On Dec. 10, the North Carolina Association of Collision and Automotive Repair (NCACAR) and the South Carolina Association of Collision and Automotive Repair (SCACAR) announced their imminent merger, effective Jan. 1, 2020, to form the Carolinas Collision Association (CCA).
According to CCA’s news release, the merger will “[open] up members and sponsors to opportunities that were previously unattainable.”
Josh Kent, the executive director of CCA, explained “Merging the two associations made a lot of sense strategically. Vendors can expand their reach without paying separate memberships for each state, and that allows us to organize bigger incentives for our member shops.”
CCA has retained an attorney for members, plus they are seeking lobbyist representation for future legislative initiatives. By increasing the association’s reach, the merger provides a greater opportunity to develop relationships between shops and vendors as well as for the CCA to provide more educational programs to its members.
“As NCACAR and SCACAR have both made traction and gained momentum in their respective states, the time is perfect to reach an eager audience that is thirsting for knowledge and support,” CCA wrote.
Education is the most important benefit of the merger. “We’ll have more classes and training, more ways of getting information, and more vendor incentive programs than ever before,” Kent said. “We’ll still do a lot separately, such as quarterly meetings in NC and SC, but the merger allows us to combine resources.”
Joining forces will allow CCA to host more educational programs in remote regions that NCACAR and SCACAR have not yet reached. “A lot of people don’t participate in the associations and events because of the travel distance, but CCA promises to bring the education they need directly to them,” Kent stated.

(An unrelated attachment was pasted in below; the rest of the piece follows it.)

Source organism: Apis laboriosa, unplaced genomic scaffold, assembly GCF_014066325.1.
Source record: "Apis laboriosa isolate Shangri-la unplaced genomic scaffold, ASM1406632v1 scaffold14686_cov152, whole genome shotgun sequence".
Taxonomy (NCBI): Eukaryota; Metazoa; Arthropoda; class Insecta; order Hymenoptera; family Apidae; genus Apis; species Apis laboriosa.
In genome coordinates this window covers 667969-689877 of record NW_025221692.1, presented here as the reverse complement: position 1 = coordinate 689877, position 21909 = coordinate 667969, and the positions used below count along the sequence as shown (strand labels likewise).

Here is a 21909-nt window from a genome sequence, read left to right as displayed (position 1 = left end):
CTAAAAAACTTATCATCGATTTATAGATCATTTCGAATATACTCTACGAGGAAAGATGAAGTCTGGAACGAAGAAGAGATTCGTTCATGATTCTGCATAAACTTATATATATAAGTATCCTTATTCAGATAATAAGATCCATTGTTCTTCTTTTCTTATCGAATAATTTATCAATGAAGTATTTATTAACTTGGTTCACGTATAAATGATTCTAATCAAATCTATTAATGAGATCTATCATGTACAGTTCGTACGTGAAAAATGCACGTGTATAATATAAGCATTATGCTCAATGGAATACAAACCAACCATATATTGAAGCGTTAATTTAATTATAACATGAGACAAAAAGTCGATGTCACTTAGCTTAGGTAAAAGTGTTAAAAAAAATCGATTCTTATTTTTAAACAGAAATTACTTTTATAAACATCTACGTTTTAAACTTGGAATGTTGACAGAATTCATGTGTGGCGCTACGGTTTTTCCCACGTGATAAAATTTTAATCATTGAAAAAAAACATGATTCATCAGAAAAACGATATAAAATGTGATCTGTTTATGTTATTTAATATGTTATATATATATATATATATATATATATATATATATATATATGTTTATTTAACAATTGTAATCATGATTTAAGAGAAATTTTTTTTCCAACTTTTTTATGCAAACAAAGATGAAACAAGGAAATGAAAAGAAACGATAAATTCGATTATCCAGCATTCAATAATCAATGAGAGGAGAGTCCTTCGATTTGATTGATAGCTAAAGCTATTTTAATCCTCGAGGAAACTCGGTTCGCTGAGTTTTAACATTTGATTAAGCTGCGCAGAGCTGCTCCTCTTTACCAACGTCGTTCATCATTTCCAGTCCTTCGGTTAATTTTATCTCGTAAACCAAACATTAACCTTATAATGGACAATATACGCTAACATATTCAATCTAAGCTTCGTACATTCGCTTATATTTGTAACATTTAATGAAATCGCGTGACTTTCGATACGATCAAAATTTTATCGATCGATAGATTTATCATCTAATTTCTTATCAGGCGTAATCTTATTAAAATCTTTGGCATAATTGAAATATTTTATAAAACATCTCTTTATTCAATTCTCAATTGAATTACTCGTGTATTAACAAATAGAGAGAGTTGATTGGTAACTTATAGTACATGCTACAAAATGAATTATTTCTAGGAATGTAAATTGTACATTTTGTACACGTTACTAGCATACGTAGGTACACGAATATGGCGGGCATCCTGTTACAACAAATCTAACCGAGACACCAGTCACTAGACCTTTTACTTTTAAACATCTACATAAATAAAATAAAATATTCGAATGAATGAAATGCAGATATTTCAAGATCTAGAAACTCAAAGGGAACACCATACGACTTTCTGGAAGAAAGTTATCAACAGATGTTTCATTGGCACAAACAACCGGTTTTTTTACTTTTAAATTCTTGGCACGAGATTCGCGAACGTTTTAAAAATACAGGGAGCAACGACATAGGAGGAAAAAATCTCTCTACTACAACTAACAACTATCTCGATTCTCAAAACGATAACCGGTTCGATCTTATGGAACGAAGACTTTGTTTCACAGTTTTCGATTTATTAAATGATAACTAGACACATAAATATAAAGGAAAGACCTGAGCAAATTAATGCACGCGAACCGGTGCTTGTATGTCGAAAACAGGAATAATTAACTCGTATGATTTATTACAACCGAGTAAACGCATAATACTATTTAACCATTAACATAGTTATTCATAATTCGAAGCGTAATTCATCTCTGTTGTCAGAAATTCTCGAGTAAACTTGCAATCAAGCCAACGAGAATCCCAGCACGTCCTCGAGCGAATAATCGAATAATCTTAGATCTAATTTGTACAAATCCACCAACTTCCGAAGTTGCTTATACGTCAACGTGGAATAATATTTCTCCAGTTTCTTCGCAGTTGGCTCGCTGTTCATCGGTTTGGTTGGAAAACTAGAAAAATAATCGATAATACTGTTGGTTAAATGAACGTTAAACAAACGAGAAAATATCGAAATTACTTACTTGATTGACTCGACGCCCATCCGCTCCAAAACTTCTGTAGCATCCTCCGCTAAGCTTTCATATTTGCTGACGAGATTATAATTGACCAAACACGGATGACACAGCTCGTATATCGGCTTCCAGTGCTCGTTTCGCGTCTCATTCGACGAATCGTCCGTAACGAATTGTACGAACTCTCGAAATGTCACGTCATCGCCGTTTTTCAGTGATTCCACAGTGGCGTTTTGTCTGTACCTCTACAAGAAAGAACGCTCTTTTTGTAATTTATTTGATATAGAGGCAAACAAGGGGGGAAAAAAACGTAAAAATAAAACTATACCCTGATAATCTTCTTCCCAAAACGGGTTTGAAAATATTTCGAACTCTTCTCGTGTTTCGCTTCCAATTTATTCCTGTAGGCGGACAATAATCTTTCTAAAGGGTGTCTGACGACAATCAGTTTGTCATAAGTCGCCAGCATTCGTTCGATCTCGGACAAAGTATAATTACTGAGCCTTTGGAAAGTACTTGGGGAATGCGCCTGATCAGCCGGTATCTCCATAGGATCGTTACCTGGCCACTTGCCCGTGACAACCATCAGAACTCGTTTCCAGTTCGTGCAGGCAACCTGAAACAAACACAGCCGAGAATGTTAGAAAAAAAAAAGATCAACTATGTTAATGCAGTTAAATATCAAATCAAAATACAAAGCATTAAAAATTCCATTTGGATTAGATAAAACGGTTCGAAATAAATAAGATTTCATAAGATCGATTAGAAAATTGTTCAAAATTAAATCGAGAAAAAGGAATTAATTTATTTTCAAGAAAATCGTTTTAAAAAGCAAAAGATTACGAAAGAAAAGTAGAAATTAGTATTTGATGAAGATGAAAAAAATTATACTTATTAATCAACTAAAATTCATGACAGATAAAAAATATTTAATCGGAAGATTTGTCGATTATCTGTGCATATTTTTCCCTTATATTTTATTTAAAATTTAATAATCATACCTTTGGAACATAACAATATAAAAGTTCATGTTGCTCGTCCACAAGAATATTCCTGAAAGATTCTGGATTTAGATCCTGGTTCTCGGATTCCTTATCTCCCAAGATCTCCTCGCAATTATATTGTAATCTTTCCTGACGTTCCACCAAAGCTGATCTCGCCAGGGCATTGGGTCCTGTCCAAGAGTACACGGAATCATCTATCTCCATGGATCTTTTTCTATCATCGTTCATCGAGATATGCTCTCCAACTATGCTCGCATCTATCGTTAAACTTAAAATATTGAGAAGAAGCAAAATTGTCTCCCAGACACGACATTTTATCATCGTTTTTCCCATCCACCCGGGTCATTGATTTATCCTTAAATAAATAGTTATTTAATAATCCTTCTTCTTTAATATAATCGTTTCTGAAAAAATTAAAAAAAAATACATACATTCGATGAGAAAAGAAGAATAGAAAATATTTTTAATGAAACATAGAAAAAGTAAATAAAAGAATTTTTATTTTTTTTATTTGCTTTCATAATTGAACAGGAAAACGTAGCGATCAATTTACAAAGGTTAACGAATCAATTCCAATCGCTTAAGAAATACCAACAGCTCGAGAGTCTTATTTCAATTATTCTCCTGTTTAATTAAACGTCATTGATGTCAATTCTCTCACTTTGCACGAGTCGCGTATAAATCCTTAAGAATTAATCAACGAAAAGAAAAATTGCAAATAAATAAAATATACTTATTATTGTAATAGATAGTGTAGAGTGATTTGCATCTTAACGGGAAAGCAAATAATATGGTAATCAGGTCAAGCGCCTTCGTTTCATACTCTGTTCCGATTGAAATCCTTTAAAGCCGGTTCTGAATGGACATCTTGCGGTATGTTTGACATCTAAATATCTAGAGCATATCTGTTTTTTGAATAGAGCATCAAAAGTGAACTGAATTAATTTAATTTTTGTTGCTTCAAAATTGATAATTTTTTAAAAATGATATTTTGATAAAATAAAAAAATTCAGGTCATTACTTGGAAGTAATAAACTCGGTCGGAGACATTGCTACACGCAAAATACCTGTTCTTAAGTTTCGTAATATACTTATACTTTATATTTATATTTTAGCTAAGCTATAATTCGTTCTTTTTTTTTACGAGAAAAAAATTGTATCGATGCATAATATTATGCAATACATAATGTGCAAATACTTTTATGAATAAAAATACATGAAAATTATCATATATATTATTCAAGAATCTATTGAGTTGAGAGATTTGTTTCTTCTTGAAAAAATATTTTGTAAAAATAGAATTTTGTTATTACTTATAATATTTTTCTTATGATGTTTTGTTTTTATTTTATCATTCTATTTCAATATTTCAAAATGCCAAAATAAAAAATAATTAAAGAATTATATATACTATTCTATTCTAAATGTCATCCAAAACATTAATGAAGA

Ultimately, Kent hopes that CCA will be able to form local chapters across the association’s footprint, and those chapters would coordinate frequent training for local members.
CCA will host its first official meeting on Jan. 24 in Charlotte, NC, where members can participate in the association’s first election of officers. Currently, NCACAR President Brian Davies is serving as CCA President with SCACAR President Sarah Myers-Daniels filling the role of vice president.
Kent stressed, “It’s important to hold an election of officers because we want our members to be involved in the association, and we want to make sure they have a voice.”
Earlier this year, NCACAR and SCACAR collaborated on the Carolina’s Educational Collision Conference (CECC), and the opportunities presented by the merger indicate the 2020 event, scheduled May 1-2, will see exponential growth. CCA will kick off the event on April 30 by collaborating with the Collision Repair Education Foundation (CREF) for a NC/SC Career Fair.
CCA has also invited other regional associations to attend in hopes of hosting an association forum on the first day of the CECC, similar to the Leadership Conference held at AASP/NJ’s NORTHEAST each year. The meeting would provide a forum for the associations to discuss their successes and struggles as well as provide consensus on the more important focuses for each group.
Previously, membership dues were $350 and $400 in North Carolina and South Carolina, respectively; the membership fee will increase to $500, but the CCA believes the additional value provided through the merger will more than offset the increase in cost.